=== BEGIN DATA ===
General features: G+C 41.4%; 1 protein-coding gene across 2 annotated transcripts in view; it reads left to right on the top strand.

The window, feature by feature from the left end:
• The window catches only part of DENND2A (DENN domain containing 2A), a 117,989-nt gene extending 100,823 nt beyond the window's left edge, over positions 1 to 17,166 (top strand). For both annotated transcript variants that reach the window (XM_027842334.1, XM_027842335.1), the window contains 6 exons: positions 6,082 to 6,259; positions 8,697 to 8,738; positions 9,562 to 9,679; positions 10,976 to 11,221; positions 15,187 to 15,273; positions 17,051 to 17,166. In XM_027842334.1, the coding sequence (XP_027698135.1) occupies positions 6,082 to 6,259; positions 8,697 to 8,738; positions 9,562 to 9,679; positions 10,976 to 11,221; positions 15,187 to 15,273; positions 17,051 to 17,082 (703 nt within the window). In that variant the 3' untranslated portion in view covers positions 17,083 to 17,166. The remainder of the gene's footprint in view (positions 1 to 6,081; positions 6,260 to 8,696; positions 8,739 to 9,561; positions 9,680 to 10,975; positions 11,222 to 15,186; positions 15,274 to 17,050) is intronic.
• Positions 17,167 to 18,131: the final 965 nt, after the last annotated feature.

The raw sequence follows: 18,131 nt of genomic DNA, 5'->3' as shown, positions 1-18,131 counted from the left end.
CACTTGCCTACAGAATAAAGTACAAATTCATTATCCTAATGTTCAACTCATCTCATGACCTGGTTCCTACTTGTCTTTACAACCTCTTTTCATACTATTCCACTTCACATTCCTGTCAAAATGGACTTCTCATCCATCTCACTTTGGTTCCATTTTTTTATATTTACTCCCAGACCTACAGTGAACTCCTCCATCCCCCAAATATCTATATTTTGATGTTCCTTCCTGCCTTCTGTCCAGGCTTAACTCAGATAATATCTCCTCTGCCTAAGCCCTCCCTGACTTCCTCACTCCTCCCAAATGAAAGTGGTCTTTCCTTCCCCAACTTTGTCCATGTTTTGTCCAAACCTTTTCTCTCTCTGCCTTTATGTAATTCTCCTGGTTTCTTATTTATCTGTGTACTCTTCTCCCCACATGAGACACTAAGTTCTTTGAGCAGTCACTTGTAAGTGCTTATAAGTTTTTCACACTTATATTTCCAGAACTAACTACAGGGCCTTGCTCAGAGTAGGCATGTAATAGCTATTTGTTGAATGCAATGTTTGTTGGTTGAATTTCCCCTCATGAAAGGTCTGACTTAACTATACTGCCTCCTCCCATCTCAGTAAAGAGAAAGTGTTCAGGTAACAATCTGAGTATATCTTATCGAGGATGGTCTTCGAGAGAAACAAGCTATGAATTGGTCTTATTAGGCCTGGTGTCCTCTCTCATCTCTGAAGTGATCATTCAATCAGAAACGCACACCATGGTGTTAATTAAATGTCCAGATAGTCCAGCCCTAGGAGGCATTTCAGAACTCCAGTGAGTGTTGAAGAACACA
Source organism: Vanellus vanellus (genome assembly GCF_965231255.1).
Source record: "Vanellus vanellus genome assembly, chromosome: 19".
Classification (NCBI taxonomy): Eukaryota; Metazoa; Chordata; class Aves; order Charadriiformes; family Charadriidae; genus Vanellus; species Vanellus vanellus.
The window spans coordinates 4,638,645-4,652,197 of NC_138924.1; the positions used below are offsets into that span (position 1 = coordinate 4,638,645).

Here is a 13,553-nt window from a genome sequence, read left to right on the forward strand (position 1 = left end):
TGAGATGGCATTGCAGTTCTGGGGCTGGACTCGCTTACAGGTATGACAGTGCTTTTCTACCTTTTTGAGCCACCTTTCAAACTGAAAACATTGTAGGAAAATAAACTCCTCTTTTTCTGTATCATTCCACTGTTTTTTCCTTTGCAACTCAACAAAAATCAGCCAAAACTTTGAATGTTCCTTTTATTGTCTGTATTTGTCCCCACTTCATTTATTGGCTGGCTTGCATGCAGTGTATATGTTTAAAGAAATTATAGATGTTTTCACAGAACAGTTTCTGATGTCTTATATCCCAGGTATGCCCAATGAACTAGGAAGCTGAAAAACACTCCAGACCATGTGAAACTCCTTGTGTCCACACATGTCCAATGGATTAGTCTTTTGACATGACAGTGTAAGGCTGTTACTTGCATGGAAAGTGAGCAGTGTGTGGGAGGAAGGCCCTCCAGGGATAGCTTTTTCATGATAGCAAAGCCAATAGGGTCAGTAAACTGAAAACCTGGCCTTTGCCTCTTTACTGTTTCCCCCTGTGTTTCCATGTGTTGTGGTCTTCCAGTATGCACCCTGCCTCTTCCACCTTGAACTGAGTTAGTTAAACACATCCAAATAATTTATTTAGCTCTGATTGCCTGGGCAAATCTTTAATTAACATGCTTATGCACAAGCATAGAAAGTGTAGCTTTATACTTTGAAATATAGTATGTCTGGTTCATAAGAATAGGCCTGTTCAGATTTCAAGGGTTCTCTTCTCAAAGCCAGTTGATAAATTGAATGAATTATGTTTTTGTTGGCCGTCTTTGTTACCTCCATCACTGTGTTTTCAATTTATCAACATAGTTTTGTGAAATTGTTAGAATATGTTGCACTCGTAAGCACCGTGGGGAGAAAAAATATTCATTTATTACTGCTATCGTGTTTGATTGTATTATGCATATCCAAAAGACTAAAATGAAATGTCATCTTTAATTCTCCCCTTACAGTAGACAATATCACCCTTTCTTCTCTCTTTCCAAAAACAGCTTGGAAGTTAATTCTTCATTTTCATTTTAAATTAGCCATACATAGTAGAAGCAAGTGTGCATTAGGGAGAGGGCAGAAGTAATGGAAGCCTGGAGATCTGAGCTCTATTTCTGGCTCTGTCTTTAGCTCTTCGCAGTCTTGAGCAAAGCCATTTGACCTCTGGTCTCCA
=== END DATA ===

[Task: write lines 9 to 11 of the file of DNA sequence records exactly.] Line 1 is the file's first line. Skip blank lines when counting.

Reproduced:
Classification (NCBI taxonomy): Eukaryota; Metazoa; Chordata; class Aves; order Charadriiformes; family Charadriidae; genus Vanellus; species Vanellus vanellus.
The window spans coordinates 4,638,645-4,652,197 of NC_138924.1; the positions used below are offsets into that span (position 1 = coordinate 4,638,645).

Here is a 13,553-nt window from a genome sequence, read left to right on the forward strand (position 1 = left end):